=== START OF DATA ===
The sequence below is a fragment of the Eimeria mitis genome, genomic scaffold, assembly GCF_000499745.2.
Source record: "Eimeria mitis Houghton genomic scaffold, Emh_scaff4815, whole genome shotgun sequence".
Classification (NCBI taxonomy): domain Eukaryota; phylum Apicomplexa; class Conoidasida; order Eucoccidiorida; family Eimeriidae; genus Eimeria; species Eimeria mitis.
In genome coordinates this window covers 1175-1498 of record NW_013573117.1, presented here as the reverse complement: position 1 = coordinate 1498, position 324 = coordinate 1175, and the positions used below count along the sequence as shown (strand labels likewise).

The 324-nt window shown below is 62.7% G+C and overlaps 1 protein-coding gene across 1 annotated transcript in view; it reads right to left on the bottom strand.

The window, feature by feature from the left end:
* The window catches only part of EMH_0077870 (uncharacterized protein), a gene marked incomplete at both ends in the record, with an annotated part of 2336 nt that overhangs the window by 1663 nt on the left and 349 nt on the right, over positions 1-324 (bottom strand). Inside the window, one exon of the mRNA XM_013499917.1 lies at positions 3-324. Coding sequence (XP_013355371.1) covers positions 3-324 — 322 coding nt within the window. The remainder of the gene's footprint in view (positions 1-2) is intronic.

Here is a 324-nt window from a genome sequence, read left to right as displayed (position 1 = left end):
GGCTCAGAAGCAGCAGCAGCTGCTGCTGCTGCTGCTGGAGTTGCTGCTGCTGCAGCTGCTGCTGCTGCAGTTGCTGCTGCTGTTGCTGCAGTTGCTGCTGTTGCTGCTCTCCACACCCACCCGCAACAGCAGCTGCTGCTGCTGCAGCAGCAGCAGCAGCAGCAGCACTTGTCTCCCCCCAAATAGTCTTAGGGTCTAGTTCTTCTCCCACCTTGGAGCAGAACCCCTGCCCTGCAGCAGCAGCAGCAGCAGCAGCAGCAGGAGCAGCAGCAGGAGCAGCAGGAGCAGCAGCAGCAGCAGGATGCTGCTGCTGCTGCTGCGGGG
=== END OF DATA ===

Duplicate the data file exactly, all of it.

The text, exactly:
The sequence below is a fragment of the Eimeria mitis genome, genomic scaffold, assembly GCF_000499745.2.
Source record: "Eimeria mitis Houghton genomic scaffold, Emh_scaff4815, whole genome shotgun sequence".
Classification (NCBI taxonomy): domain Eukaryota; phylum Apicomplexa; class Conoidasida; order Eucoccidiorida; family Eimeriidae; genus Eimeria; species Eimeria mitis.
In genome coordinates this window covers 1175-1498 of record NW_013573117.1, presented here as the reverse complement: position 1 = coordinate 1498, position 324 = coordinate 1175, and the positions used below count along the sequence as shown (strand labels likewise).

The 324-nt window shown below is 62.7% G+C and overlaps 1 protein-coding gene across 1 annotated transcript in view; it reads right to left on the bottom strand.

The window, feature by feature from the left end:
* The window catches only part of EMH_0077870 (uncharacterized protein), a gene marked incomplete at both ends in the record, with an annotated part of 2336 nt that overhangs the window by 1663 nt on the left and 349 nt on the right, over positions 1-324 (bottom strand). Inside the window, one exon of the mRNA XM_013499917.1 lies at positions 3-324. Coding sequence (XP_013355371.1) covers positions 3-324 — 322 coding nt within the window. The remainder of the gene's footprint in view (positions 1-2) is intronic.

Here is a 324-nt window from a genome sequence, read left to right as displayed (position 1 = left end):
GGCTCAGAAGCAGCAGCAGCTGCTGCTGCTGCTGCTGGAGTTGCTGCTGCTGCAGCTGCTGCTGCTGCAGTTGCTGCTGCTGTTGCTGCAGTTGCTGCTGTTGCTGCTCTCCACACCCACCCGCAACAGCAGCTGCTGCTGCTGCAGCAGCAGCAGCAGCAGCAGCACTTGTCTCCCCCCAAATAGTCTTAGGGTCTAGTTCTTCTCCCACCTTGGAGCAGAACCCCTGCCCTGCAGCAGCAGCAGCAGCAGCAGCAGCAGGAGCAGCAGCAGGAGCAGCAGGAGCAGCAGCAGCAGCAGGATGCTGCTGCTGCTGCTGCGGGG